Size:6"-15" / 2-8 lbs
Breed Group:Toy Dogs
Origin:Mexico (Chihuahua)
Kid Friendly:Yes
Life Span:15-20 Years

The spunky, sassy nature of the chihuahua is a perfect example of how great pets can come in small packages. Out of the 177 most popular breeds listed, the Chihuahua ranked 22nd as one of the most preferred breeds to own in 2013.

Physical Characteristics

Chihuahuas can range in any color between solid white, black, brown, sable, tan or variations of these colors, in marked, spotted or splashed fur patterns. However, the typical color of chihuahuas is brown and the rarest is blue. Its coat may be long or short and have a velvety or coarse texture. Chihuahuas are readily recognizable due to their tiny frame and facial features; it has big perky ears, a long narrow face, a cute button nose and large, round, shiny, bulging eyes.

By standard, Chihuahuas are the smallest breed, and their height varies between six and ten inches and can even be as tall as 12 to 15 inches (30 to 38 cm), and the weight of this breed ranges from 2 to 8 lbs. Both British and American breed standards dictate that a Chihuahua should not weigh more than six pounds for conformation.

In addition, the British standard states that a Chihuahua with a weight of only two to four pounds is even more acceptable and that if two dogs are typed as equally good, the dog that is much smaller ( i.e., teacup variety ) is considered ideal and preferred more often.


The temperament of chihuahuas is just as noticeable as its physical features. It can be quite and attentive or lively and boisterous. This may stem from their desire to receive affection and attention from their owner (tends to become jealous of other people) of whom they will become quickly attached to emotionally. Chihuahuas are also very smart, loyal, alert and curious with terrier-like attributes.

Care & Grooming

Often called "purse dogs," Chihuahuas need little physical activity and are well-suited for city life. However, owners should be aware that they are more affected by cold weather. Short-coated Chihuahuas require less brushing and bathing (owners can use a grooming glove) while long-haired Chihuahuas require frequent grooming to prevent excessive shedding on furniture by using a high-quality grooming comb that takes only within 5-10 minutes to complete.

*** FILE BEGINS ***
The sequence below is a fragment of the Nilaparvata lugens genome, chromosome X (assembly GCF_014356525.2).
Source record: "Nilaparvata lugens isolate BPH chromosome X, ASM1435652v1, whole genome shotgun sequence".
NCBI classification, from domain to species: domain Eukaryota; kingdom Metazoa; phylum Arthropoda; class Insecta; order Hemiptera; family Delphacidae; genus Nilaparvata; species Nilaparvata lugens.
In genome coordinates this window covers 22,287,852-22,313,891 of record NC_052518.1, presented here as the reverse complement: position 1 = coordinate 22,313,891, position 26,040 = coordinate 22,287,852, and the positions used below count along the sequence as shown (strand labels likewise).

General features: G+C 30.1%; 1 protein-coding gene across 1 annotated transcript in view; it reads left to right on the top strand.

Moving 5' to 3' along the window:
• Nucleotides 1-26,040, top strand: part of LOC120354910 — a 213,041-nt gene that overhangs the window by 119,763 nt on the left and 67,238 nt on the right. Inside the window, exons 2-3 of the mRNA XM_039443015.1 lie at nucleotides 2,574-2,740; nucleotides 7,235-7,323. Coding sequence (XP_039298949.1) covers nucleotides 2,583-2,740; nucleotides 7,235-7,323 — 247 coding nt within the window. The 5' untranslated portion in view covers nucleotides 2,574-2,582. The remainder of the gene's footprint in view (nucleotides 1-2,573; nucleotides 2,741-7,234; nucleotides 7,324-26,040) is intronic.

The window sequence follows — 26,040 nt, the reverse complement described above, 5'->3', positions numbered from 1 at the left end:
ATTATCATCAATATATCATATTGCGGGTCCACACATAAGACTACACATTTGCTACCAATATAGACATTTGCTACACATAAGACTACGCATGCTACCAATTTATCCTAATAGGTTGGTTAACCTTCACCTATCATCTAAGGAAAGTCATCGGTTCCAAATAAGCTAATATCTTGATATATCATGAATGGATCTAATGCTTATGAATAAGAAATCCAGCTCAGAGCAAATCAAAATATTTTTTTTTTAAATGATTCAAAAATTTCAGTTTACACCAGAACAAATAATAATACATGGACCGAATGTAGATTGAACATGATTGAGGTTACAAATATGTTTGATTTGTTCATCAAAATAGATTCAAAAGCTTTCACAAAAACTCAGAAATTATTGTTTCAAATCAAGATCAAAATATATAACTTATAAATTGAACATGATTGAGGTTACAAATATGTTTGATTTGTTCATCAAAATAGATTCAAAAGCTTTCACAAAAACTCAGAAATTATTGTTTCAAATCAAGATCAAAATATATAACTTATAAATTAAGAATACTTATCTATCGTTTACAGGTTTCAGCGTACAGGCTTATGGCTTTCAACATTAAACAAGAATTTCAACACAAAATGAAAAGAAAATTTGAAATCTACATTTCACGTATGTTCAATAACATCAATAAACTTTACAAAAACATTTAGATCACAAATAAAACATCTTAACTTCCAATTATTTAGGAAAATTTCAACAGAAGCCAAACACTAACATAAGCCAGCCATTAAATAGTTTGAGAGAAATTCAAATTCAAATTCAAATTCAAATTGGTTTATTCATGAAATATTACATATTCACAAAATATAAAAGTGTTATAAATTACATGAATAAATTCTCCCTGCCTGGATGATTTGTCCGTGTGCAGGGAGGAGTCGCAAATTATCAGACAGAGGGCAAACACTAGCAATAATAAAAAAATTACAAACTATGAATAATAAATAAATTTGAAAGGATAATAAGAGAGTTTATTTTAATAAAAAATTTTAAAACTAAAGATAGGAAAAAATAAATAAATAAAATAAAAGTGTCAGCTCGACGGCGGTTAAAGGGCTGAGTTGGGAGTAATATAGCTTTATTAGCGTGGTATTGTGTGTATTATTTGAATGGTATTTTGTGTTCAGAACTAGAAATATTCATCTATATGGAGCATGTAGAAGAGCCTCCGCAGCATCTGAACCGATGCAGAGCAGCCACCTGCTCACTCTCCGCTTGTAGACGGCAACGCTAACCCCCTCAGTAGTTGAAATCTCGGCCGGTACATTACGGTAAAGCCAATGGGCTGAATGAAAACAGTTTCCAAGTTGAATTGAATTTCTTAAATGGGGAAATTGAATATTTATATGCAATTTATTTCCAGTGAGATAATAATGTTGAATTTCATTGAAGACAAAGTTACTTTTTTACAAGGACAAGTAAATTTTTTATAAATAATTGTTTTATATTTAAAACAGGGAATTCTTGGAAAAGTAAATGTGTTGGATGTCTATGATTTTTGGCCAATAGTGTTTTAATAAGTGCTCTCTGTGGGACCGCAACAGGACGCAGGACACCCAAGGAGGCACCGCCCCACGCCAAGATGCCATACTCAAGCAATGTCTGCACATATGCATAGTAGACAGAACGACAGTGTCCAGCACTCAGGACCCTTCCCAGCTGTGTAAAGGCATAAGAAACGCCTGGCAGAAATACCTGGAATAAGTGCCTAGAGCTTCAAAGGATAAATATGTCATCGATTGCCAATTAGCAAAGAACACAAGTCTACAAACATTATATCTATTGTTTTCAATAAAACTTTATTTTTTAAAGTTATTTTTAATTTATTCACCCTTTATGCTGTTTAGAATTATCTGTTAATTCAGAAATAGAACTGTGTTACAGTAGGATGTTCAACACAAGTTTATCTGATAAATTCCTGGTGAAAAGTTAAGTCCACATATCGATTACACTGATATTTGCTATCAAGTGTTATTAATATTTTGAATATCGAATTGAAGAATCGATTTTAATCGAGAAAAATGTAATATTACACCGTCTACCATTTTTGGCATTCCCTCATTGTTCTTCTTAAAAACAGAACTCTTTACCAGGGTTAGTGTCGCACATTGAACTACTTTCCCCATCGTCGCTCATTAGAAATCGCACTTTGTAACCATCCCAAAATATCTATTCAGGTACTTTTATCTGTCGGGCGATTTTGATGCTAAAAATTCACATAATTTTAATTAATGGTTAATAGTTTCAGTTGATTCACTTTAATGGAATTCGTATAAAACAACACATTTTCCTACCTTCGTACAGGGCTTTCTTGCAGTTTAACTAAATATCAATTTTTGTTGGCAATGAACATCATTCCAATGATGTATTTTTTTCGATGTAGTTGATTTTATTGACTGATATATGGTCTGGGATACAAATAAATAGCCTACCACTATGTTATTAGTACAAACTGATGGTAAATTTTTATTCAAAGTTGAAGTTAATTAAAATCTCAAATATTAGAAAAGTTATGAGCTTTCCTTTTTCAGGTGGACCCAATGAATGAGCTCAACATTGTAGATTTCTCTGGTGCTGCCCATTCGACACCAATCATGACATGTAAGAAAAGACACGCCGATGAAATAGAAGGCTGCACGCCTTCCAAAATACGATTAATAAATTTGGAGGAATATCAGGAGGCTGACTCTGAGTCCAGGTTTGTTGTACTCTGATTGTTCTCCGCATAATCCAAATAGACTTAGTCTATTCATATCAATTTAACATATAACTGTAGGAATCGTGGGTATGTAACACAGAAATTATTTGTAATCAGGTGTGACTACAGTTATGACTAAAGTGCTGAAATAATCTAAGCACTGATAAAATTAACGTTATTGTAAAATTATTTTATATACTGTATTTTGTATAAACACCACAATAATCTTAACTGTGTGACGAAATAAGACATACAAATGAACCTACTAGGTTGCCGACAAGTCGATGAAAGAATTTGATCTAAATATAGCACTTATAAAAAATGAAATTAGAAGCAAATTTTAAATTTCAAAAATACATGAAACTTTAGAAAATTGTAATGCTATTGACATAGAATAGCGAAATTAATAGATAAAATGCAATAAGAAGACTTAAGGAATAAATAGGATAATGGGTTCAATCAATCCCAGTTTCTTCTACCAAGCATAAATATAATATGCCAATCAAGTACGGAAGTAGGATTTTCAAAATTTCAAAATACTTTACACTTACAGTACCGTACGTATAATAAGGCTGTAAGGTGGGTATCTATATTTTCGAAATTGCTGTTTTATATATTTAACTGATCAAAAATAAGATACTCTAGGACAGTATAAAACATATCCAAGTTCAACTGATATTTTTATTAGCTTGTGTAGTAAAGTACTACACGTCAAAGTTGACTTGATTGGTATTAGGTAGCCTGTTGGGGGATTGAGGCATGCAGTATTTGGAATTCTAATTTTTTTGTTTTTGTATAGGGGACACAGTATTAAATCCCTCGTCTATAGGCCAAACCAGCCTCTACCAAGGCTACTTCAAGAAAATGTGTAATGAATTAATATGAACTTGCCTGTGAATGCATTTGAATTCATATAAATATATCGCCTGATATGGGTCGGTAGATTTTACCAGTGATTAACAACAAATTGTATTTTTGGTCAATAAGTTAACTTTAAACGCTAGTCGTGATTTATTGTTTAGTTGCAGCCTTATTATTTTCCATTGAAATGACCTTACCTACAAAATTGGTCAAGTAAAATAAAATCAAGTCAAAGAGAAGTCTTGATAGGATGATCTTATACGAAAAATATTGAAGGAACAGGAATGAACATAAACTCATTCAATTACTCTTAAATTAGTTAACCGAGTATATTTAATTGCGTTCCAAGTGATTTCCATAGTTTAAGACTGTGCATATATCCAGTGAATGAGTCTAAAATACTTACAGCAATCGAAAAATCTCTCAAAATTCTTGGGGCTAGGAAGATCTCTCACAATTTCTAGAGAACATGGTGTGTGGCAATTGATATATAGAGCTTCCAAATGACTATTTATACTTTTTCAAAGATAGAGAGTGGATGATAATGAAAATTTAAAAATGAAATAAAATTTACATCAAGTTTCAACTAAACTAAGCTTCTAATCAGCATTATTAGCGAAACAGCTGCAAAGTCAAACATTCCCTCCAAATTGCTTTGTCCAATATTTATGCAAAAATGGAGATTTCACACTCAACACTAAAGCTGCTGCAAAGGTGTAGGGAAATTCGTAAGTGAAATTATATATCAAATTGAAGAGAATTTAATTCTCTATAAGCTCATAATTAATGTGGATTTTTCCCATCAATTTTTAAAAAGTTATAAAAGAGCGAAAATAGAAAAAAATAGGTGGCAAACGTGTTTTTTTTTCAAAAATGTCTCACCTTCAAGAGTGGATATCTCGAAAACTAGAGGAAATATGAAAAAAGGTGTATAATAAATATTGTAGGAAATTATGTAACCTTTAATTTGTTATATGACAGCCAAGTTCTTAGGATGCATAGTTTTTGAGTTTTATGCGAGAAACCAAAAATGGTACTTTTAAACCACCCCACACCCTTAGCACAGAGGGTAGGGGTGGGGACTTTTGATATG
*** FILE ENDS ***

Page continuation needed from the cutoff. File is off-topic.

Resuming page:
Regular brushing will usually remove any and all tangles that could cause stubborn fur knots to form in their coat. The most important thing for owners to remember is to use a soft brush designed specifically for their Chihuahua's delicate skin to prevent pain or discomfort. Brushing can be done right before bathing as well, which should be done with warm water using a dog shampoo on a consistent basis to keep a long-haired dog's fur from getting matted or irritated.


The ancestor of the modern day Chihuahua is the Techichi dog, and there are numerous art depictions of this breed being used in ancient religious ceremonies. Chihuahuas were also a breed enjoyed and esteemed by the upper class Aztec and Toltec cultures. The Chihuahua can be traced back to 1,000 years and may even go back to Malayan civilization dating from the 5th century, with some debate over its actual origin being in Mexico.

It is believed that the small stature of the modern Chihuahua resulted from the crossbreeding of the Techichi dog with the small hairless dog brought over the land mass that once connected Asia to Alaska which is now known as the Bering Strait. Dogs that fit the approximate size of the Chihuahua have been found in the ruins of Chichen Itza on the Yucatan Peninsula and from materials found in the Pyramids of Cholula, that is recorded prior to 1530.

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